New legislation would allow state parks to charge admission and parking fees

Click here for updates on this story

Lehighton, PA (WNEP) — State parks in Pennsylvania are free for everyone to enjoy, for now.

New legislation was just introduced that would allow state parks to decide whether they want to charge for parking and admission.

It was a sunny day at Beltzville State Park in Carbon County on Friday.

Rhoda Joine from Quakertown came with her kids.

She appreciates that the park is free for everyone.

“There’s some people that come here that love this place because it’s free and it’s really good for them because of their income,” Joine said.

But soon, it may not be free to come here.

State Representative Doyle Heffley from Carbon County introduced new legislation that would allow state parks to decide whether they want to charge a small admission plus parking fees.

“All of our border states charge fees at their state parks,” Rep. Heffley said. “I’m not looking to gouge people but just create a little bit of a funding stream so we can improve the condition and the experience for those people that want to visit the park.”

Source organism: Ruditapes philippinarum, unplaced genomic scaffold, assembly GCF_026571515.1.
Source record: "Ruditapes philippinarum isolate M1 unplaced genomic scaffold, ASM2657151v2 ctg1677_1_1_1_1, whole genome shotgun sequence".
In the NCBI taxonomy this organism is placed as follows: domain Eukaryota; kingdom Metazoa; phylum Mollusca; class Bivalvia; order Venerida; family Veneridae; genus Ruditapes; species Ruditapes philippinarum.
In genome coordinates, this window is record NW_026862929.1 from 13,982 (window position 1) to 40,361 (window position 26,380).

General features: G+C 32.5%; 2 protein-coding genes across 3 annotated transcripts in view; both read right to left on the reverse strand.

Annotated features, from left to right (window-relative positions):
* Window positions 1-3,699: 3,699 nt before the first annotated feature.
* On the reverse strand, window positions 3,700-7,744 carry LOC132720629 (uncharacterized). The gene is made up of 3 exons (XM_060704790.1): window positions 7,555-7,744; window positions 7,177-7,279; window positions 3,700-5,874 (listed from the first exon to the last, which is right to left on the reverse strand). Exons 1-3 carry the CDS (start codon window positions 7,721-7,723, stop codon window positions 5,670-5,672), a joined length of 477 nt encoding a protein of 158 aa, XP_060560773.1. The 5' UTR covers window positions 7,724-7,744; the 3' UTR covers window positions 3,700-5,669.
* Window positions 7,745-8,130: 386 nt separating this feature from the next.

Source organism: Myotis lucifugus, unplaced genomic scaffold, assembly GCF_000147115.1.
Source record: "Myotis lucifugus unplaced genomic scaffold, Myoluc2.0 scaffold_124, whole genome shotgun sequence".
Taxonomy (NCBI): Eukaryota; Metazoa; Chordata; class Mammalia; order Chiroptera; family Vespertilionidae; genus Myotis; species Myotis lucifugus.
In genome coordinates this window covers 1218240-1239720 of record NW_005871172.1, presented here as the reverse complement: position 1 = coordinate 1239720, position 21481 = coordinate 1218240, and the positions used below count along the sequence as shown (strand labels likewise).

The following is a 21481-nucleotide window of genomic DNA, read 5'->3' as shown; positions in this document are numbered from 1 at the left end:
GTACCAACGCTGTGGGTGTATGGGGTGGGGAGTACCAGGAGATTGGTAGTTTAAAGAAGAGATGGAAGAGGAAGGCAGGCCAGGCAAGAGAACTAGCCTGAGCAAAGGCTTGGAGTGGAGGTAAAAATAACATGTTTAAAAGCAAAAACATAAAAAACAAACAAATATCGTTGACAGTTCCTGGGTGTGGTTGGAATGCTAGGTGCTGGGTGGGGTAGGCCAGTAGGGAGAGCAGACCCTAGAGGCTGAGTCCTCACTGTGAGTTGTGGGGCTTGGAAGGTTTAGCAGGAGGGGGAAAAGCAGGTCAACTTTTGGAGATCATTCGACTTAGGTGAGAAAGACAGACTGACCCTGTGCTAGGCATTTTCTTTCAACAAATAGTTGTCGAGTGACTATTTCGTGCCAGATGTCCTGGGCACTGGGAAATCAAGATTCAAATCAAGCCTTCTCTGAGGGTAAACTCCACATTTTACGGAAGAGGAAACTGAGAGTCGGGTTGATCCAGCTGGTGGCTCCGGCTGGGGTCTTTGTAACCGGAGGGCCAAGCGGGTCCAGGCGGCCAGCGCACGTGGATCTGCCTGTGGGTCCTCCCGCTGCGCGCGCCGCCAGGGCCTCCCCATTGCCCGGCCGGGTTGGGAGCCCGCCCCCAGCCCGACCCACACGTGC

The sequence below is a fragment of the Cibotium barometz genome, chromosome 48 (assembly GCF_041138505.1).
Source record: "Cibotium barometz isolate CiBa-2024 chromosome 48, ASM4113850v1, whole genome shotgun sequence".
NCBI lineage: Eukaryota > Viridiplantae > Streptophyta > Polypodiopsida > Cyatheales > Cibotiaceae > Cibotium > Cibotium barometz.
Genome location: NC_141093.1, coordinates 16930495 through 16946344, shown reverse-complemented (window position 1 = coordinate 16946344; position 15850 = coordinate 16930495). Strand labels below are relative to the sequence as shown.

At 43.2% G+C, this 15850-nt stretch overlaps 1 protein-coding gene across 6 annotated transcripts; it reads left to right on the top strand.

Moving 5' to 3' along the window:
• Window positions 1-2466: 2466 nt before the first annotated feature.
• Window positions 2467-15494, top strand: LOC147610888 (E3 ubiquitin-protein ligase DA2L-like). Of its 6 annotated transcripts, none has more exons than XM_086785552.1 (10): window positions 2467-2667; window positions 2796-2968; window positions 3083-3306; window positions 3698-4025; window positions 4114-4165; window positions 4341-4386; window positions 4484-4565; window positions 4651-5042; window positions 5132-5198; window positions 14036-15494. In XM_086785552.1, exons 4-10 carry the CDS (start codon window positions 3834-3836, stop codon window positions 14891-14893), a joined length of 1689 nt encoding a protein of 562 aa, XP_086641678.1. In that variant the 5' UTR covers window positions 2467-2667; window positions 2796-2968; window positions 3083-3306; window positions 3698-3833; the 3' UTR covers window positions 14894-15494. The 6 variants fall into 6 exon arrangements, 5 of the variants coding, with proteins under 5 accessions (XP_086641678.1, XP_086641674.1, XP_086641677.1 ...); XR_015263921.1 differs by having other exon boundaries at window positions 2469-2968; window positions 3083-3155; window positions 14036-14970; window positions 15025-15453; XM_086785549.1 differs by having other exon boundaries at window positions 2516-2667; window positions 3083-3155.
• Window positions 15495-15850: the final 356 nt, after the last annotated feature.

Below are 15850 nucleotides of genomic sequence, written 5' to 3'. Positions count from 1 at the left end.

While state parks can charge fees for activities like launching a boating and swimming in pools, the law currently says that state parks cannot charge admission fees.

“This is strictly enabling legislation. They would not have to put it at, there are 120 state parks, they wouldn’t have to put it at every state park,” Heffley said.

Additional money from these proposed fees could allow parks to hire more staff, according to Heffley.

Beltzville State Park has seen its fair share of overcrowding issues this summer with cars lined up along the road to park.

More guests, unfortunately, meant more litter.

Margaret Lafiura spent her morning at the park picking up other people’s trash.

“We were cleaning it up this morning as we were walking along. I think it’s only we should do our part and do our part and pick it up as we walk along,” Lafiura said.

State parks are run by the Department of Conservation and Natural Resources.

It does not normally comment on proposed legislation, but it sent this statement to Newswatch 16.

“This department prides itself on providing wholesome, healthy outdoor recreation to all, which since the founding of Pennsylvania’s park system in 1893, has always been free. Our parks’ attendance numbers during the pandemic show people need that access.”

Heffley hopes to meet with other state legislators soon.

Please note: This content carries a strict local market embargo. If you share the same market as the contributor of this article, you may not use it on any platform.